Poorly-paid retail staff's potential is 'underused', says report.
RETAIL workers are "stuck" in low-paid jobs, but their potential is being underused, according to a report.
The country's 1.5 million retail workers could get better pay and career prospects if the Government included the sector in its plans for an industrial strategy, it was argued.
The Joseph Rowntree Foundation (JRF) said its research found that three out of four retail workers have ideas on how to improve productivity.
Retail workers are more likely to be in low-paid jobs a decade after starting, said the report, based on a survey of more than 1,000 workers.
The Government was urged to use this month's Autumn Statement to tackle structural barriers to change in the industry, particularly for part-time workers. Half of retail workers feel they are overqualified for their job and a similar number wanted more hours to earn extra money, it was found.
Dave Innes, of JRF, said: "At a time of great pressure in the industry, many retailers are adapting and working with their employees to improve skills and progression.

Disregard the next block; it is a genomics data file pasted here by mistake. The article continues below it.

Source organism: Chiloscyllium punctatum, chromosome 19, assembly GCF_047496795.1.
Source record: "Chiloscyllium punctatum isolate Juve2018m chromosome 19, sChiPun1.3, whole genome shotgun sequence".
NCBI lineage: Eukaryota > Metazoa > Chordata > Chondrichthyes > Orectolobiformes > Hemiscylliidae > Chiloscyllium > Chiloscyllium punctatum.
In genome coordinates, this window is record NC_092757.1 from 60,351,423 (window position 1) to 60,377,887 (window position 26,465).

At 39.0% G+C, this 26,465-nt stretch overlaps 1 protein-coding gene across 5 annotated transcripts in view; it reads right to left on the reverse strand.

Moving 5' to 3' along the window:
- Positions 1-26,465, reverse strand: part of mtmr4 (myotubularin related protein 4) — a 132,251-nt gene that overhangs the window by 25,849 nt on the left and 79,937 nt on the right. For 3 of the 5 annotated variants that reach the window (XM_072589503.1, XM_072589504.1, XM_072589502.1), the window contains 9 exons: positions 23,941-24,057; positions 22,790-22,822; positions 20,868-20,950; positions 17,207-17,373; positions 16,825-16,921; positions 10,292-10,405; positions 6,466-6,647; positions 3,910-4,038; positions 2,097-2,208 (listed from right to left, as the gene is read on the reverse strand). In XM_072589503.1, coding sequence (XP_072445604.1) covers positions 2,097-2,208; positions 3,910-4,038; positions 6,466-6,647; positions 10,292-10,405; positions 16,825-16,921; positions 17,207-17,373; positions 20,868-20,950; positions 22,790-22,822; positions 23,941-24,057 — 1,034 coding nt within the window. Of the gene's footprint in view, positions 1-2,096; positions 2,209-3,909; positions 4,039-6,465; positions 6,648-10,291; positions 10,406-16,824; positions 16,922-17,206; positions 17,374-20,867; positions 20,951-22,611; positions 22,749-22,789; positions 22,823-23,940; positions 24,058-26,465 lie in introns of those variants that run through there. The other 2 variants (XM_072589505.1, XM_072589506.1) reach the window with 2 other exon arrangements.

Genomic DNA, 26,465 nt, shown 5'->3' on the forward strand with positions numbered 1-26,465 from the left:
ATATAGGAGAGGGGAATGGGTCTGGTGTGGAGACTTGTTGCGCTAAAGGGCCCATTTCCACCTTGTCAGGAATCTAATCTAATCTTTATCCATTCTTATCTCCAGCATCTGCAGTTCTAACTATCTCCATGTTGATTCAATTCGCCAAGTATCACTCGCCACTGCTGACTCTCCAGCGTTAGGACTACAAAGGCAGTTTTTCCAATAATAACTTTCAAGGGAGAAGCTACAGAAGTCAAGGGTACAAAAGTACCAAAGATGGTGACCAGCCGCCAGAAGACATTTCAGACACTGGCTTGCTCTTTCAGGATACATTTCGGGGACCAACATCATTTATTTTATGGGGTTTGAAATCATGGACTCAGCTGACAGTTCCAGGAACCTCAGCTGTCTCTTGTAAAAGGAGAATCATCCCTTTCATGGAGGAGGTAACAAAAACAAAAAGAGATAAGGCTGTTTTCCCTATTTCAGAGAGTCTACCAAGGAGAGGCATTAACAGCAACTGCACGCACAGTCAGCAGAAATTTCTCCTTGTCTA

"There are significant gains to be made if government supports this approach with industry. Lowpay sectors constitute about 23% of the UK economy, but account for around a third of the productivity gap with leading Western European economies.
"Industrial strategies overwhelmingly focus on high-value sectors, but for every science park in the economy, we have a retail park.
"If we are serious about increasing productivity and living standards for everyone, we cannot afford to ignore low-paid sectors, with the talents and potential of so many workers being underused.
"Boosting pay, progression and productivity could unlock greater growth in the economy, boost business performance and deliver much-needed improvements in the living standards for over a million low-paid retail workers."
Kitty Ussher, of Tooley Street Research, who wrote the report, added: "In retail, people on the lowest rungs of pay say they are already overqualified for what they do.
"Instead, they are unable to contribute more to their business due to structural factors, unable to show what they can do, unable to get promoted in a way that supports their working hours, and for younger people in particular, lacking the knowledge of how to get on."
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